Poor executive function has been linked to increased antisocial and aggressive behavior in clinical and nonclinical populations. The present study investigated the relationship between executive and nonexecutive cognitive function and antisocial behavior in sport as well as reactive and proactive aggression. Cognitive function was assessed in young adult male and female athletes using the Cambridge Neuropsychological Test Automated Battery (CANTAB). Antisocial behavior in sport and aggression were assessed via self-report instruments and were found to be positively correlated. Executive function (but not nonexecutive function) scores were negatively correlated with both self-reported antisocial behavior and aggression in males but not females. Our findings suggest that prefrontal deficits among male athletes could contribute to poor impulse control and difficulty in anticipating the consequences of their antisocial and aggressive behavior.

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Put Yourself in Their Boots: Effects of Empathy on Emotion and Aggression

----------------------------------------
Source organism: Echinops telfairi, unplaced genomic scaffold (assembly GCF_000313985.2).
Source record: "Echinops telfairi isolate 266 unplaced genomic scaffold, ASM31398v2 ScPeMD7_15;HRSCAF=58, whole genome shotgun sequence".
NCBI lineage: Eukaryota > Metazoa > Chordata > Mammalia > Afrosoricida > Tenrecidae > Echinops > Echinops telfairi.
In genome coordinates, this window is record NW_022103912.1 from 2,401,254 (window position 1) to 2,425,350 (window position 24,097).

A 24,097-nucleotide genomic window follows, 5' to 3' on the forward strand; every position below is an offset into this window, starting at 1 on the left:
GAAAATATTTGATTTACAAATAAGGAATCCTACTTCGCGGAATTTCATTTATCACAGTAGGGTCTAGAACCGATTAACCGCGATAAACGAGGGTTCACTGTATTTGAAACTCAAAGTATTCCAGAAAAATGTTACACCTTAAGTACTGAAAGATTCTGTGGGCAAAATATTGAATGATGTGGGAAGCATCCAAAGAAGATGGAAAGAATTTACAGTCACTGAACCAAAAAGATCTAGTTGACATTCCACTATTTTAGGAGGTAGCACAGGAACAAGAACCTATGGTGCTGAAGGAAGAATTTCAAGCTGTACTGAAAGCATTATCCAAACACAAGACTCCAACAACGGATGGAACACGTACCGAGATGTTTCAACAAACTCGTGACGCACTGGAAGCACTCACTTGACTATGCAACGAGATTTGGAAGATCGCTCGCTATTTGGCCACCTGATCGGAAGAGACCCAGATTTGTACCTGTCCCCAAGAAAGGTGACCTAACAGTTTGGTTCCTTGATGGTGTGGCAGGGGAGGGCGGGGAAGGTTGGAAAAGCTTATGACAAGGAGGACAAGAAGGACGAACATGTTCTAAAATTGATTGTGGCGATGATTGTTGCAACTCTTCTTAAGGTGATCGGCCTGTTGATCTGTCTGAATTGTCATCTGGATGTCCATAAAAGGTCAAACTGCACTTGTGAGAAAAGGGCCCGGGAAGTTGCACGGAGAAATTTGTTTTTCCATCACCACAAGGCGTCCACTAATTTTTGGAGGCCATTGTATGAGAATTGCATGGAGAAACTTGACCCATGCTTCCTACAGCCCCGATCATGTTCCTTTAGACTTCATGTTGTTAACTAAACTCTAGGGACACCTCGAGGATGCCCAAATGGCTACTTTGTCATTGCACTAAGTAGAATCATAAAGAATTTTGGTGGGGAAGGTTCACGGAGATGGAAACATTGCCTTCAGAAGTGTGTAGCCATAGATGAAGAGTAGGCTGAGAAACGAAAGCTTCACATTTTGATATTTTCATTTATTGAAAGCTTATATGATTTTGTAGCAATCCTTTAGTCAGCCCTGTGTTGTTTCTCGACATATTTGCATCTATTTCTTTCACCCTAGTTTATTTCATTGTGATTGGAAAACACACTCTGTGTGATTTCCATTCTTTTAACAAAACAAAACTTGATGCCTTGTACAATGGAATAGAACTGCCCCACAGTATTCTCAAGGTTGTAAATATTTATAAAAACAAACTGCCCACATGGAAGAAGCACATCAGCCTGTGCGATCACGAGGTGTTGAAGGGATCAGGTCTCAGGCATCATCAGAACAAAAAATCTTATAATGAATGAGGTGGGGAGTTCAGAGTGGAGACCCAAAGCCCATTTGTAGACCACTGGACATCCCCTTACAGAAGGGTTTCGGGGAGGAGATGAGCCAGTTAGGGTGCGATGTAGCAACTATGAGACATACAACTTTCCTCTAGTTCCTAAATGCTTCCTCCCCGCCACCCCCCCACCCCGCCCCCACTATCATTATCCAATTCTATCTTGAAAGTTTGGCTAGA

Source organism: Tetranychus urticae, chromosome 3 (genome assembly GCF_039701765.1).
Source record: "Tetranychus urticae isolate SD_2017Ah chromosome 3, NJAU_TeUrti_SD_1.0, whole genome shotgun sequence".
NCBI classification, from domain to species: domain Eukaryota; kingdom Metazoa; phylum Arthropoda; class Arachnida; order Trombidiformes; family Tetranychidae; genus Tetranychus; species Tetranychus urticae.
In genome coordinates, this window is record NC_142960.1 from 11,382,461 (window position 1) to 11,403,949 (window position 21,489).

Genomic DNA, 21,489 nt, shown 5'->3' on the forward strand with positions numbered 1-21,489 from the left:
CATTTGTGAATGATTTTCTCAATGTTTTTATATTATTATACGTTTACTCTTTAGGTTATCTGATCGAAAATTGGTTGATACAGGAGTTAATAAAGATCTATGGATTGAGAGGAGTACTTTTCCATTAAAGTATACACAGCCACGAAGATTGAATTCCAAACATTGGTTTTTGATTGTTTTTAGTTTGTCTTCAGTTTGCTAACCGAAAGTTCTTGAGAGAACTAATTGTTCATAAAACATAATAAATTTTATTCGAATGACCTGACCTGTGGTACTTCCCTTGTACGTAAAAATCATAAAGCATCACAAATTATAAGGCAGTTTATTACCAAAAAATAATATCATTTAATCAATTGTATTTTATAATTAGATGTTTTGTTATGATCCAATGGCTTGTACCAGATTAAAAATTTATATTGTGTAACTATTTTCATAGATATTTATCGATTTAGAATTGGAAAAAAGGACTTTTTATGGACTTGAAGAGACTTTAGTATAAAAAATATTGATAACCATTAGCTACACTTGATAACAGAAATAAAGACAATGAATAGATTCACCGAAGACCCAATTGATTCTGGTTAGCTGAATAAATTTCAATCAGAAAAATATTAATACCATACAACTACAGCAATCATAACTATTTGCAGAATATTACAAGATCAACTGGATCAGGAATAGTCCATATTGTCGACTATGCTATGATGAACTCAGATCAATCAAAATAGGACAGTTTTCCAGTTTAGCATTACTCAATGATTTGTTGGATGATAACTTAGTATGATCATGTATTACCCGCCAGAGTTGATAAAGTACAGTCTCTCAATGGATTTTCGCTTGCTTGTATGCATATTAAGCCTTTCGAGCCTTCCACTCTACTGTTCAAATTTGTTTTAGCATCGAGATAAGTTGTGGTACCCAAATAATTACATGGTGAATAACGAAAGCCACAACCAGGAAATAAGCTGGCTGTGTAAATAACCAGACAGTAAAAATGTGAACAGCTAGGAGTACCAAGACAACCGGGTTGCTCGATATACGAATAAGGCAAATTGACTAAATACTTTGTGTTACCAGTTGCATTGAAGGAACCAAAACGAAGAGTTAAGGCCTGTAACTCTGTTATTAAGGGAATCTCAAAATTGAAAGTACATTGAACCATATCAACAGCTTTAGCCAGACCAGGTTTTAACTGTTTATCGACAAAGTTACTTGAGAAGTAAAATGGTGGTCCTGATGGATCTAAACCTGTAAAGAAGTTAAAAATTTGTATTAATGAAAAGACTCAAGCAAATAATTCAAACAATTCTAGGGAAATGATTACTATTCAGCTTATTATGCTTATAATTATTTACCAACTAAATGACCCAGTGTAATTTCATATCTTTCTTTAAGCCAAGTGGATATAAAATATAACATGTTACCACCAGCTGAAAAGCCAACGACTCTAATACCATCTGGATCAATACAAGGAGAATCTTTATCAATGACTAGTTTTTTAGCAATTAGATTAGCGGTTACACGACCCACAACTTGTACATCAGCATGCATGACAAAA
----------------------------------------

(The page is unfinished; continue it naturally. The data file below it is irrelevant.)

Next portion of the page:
Nicholas Stanger, Maria Kavussanu, and Christopher Ring

Aggression has been linked to empathy and emotions (e.g., guilt) in cross-sectional studies. The purpose of this experiment was to examine the effects of empathy on emotional reactions to aggression and the role of guilt in the empathy–aggression relationship. Seventy-one undergraduate sport and exercise science students with a mean age of 19.56 (SD = 1.94) years were randomly assigned to either a high- or a low-empathy group. We experimentally manipulated empathy using perspective taking instructions and examined the following: (a) participants’ emotional reactions to images of aggressive acts; (b) their reported likelihood to aggress in a hypothetical sport situation; and (c) the extent to which they anticipated feeling guilt if they were to engage in an aggressive act. Participants in the high-empathy group experienced stronger negative emotional reactions to images of aggressive acts and reported lower likelihood to aggress than did those in the low-empathy group. Anticipated guilt partially mediated the effects of empathy on reported likelihood to aggress. Our findings suggest that empathy may help reduce aggressive behavior and highlight the potential mediating role of guilt.